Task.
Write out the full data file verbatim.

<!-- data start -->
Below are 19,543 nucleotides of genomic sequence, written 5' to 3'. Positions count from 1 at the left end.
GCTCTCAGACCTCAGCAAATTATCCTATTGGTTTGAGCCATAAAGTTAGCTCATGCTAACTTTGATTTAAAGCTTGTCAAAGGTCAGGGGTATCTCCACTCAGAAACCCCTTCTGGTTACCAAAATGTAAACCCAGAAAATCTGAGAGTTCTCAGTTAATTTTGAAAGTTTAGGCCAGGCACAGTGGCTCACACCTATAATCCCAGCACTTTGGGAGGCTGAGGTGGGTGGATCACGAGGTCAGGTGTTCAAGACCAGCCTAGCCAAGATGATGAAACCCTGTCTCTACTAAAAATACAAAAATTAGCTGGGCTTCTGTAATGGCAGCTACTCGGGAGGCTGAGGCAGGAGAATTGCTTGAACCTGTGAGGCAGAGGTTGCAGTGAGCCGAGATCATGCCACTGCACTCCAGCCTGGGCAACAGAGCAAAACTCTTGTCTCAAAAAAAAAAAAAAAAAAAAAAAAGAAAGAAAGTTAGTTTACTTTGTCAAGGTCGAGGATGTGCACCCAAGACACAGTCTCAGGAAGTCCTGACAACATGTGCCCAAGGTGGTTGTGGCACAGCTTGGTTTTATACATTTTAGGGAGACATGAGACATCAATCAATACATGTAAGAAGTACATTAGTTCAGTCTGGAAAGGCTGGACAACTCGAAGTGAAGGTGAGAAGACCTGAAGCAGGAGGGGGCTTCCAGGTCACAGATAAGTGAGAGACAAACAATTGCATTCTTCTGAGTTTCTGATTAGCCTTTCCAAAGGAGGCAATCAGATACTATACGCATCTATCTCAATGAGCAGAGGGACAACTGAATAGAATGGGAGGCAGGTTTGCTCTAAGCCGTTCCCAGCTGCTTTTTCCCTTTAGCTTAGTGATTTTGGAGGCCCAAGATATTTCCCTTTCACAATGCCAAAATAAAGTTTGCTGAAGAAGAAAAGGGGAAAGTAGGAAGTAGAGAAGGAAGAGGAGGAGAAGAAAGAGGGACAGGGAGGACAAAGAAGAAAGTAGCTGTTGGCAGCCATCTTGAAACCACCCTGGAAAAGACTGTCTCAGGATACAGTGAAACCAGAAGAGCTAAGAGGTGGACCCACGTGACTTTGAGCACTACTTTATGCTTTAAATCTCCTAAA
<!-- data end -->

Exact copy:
Below are 19,543 nucleotides of genomic sequence, written 5' to 3'. Positions count from 1 at the left end.
GCTCTCAGACCTCAGCAAATTATCCTATTGGTTTGAGCCATAAAGTTAGCTCATGCTAACTTTGATTTAAAGCTTGTCAAAGGTCAGGGGTATCTCCACTCAGAAACCCCTTCTGGTTACCAAAATGTAAACCCAGAAAATCTGAGAGTTCTCAGTTAATTTTGAAAGTTTAGGCCAGGCACAGTGGCTCACACCTATAATCCCAGCACTTTGGGAGGCTGAGGTGGGTGGATCACGAGGTCAGGTGTTCAAGACCAGCCTAGCCAAGATGATGAAACCCTGTCTCTACTAAAAATACAAAAATTAGCTGGGCTTCTGTAATGGCAGCTACTCGGGAGGCTGAGGCAGGAGAATTGCTTGAACCTGTGAGGCAGAGGTTGCAGTGAGCCGAGATCATGCCACTGCACTCCAGCCTGGGCAACAGAGCAAAACTCTTGTCTCAAAAAAAAAAAAAAAAAAAAAAAAGAAAGAAAGTTAGTTTACTTTGTCAAGGTCGAGGATGTGCACCCAAGACACAGTCTCAGGAAGTCCTGACAACATGTGCCCAAGGTGGTTGTGGCACAGCTTGGTTTTATACATTTTAGGGAGACATGAGACATCAATCAATACATGTAAGAAGTACATTAGTTCAGTCTGGAAAGGCTGGACAACTCGAAGTGAAGGTGAGAAGACCTGAAGCAGGAGGGGGCTTCCAGGTCACAGATAAGTGAGAGACAAACAATTGCATTCTTCTGAGTTTCTGATTAGCCTTTCCAAAGGAGGCAATCAGATACTATACGCATCTATCTCAATGAGCAGAGGGACAACTGAATAGAATGGGAGGCAGGTTTGCTCTAAGCCGTTCCCAGCTGCTTTTTCCCTTTAGCTTAGTGATTTTGGAGGCCCAAGATATTTCCCTTTCACAATGCCAAAATAAAGTTTGCTGAAGAAGAAAAGGGGAAAGTAGGAAGTAGAGAAGGAAGAGGAGGAGAAGAAAGAGGGACAGGGAGGACAAAGAAGAAAGTAGCTGTTGGCAGCCATCTTGAAACCACCCTGGAAAAGACTGTCTCAGGATACAGTGAAACCAGAAGAGCTAAGAGGTGGACCCACGTGACTTTGAGCACTACTTTATGCTTTAAATCTCCTAAA